Explain the terms (i) Attenuation and (ii) Demodulation used in Communication System.
Charge (q) is the same but the mass of both particles is different (m1 > m2).
The De-broglie wavelength given by,
The slope of the graph of λ versus =
The slope of the smaller mass is larger; therefore, plat A in the above graph represents mass m2.
(a) Explain any two factors that justify the need of modulating a low-frequency signal.
(b) Write two advantages of frequency modulation over amplitude modulation.
Modulating low-frequency signals are required because:
i) Size of the antenna: Antenna is required for both transmission and reception of the signal whose size (at least ) should be comparable to the wavelength of the signal so that time variation of the signal can be properly sensed by the antenna. For a low-frequency signal, the wavelength is large. Therefore, a large antenna of such a huge height is practically impossible to construct and operate.
Hence, the need for high-frequency transmission arises.
ii) Overlapping signals from different transmitters: When an information is transmitted using different transmitters, the signals get overlapped and the information is lost. Hence, high-frequency transmission is required. Each band should be allocated to each frequency range in order to avoid mixing of signals.
iii) Higher energy: High-frequency signals have high energy and therefore, even after loss due to attenuation, signals can be carried over longer distances.
Advantage of frequency modulation over amplitude modulation are:
i) FM is more efficient than AM because the amplitude of an FM wave is constant, irrespective of its modulation index. Thus, the transmitted power is constant. Also, in AM the transmitted power goes waste in the transmitted carrier.
ii) FM reception is quite immune to noise in comparison to AM reception. Noise is a form of amplitude variation in the transmitted signal. Thus, using amplitude limiters in the FM receivers, the noise is eliminated.
The three characteristics of photoelectric effect, which cannot be explained on the basis of wave theory of light are:
1. For a given metal and frequency of incident radiation, the number of photoelectrons ejected per second is directly proportional to the intensity of the incident light.
2. For a given metal, a certain minimum frequency of the incident radiation below which no emission of photoelectrons take place. The is the threshold frequency.
3. Above the threshold frequency, the maximum kinetic energy of the emitted photoelectron is independent of the intensity of the incident light and is dependent only upon the frequency or wavelength of the incident light.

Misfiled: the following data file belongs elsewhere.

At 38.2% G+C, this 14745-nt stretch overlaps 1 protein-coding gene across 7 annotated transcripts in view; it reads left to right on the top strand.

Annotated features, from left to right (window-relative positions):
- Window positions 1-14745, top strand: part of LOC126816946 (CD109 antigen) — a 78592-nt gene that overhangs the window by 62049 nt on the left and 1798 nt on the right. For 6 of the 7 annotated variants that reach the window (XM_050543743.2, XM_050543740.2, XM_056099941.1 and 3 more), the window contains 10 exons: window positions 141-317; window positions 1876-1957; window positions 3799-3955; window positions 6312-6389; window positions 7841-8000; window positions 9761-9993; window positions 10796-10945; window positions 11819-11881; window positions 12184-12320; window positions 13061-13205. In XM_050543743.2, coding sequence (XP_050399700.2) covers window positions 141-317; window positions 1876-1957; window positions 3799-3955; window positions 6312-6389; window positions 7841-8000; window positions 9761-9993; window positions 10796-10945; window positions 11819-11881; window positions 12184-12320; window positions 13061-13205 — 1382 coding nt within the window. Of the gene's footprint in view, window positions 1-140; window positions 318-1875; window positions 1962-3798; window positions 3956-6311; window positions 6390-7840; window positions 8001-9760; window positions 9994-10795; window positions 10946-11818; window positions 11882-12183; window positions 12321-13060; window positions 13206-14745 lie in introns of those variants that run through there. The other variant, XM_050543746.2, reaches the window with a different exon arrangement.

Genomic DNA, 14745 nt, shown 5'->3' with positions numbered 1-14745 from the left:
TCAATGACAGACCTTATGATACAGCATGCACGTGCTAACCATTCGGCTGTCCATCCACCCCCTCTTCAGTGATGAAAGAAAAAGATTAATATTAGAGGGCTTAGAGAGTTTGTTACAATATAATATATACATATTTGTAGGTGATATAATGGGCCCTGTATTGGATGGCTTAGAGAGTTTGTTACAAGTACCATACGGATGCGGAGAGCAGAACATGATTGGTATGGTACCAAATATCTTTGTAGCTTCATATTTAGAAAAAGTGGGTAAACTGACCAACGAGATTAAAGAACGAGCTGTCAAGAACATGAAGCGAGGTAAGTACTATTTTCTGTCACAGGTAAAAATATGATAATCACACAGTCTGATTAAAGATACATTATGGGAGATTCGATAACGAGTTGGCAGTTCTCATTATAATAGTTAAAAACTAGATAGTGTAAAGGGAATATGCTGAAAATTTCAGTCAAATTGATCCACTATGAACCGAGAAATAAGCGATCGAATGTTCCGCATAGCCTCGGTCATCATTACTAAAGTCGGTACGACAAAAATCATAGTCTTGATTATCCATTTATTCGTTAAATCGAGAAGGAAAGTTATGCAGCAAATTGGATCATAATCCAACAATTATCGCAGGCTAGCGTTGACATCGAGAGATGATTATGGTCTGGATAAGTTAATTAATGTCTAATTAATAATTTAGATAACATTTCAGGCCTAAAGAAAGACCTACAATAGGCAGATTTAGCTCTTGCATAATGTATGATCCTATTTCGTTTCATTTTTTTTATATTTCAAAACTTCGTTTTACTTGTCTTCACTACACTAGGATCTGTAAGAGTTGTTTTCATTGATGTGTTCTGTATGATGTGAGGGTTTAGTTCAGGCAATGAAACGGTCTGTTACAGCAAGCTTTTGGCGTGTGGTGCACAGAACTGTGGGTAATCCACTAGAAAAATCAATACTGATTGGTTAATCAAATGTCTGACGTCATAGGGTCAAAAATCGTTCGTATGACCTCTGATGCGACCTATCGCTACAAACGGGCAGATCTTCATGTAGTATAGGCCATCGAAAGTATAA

Radius of curvature, R = 20 cm
So, focal length, f = R/2 = - 10 cm
Since the image obtained is real, therefore magnification of the image, m = -2
Now, using the formula,
Therefore, the distance of the object is 15 cm in front of the mirror and the position of the image is 30 cm, formed in front of the mirror.
For a convex mirror,
Focal length, f > 0
Position of the object, u < 0
Using mirror formula, we have
That is, the image formed by a convex lens is always behind the mirror and hence is virtual.
A moving charge produces both electric and magnetic fields, and an oscillating charge produces oscillating magnetic and electric fields. These oscillating electric and magnetic fields with respect to space and time produce electromagnetic waves.
The propagation of electromagnetic waves can be shown as:
Maxwell's generalization of ampere's circuital law given by,
Consider that a parallel capacitor C is charging in a circuit.
The magnitude of electric field between the two plates will be,
, is perpendicular to the surface of the plate.
Electric flux through the surface will be,
The B.E. of the nucleus of mass number 240, B1 = 7.6 x 240 = 1824 MeV
The B.E of each product nucleus, B2 = 8.5 x 120 - 1020 MeV
Then, the energy released as the nucleus breaks is given by,
E = 2B2 - B1 = 2 x 1020 - 1824 = 216 MeV
Energy in the fusion reaction is given by,
i) The function of three segments of a transistor are:
Emitter: Emits the majority charge carriers
Collector: Collects the majority charge carriers
Base: Base provides the interaction between the collector and the base
ii) An n-p-n transistor is as shown below:
Input characteristics: The variation between the base current and the base-emitter voltage is obtained. Input characteristics is used to find input dynamic resistance of the transistor as it is represented by the slope.
Output characteristics: A graph representing the variation of the collector current and emitter voltage is obtained, keeping base current fixed. The slope fo the output characteristic graph gives us the output dynamic resistance.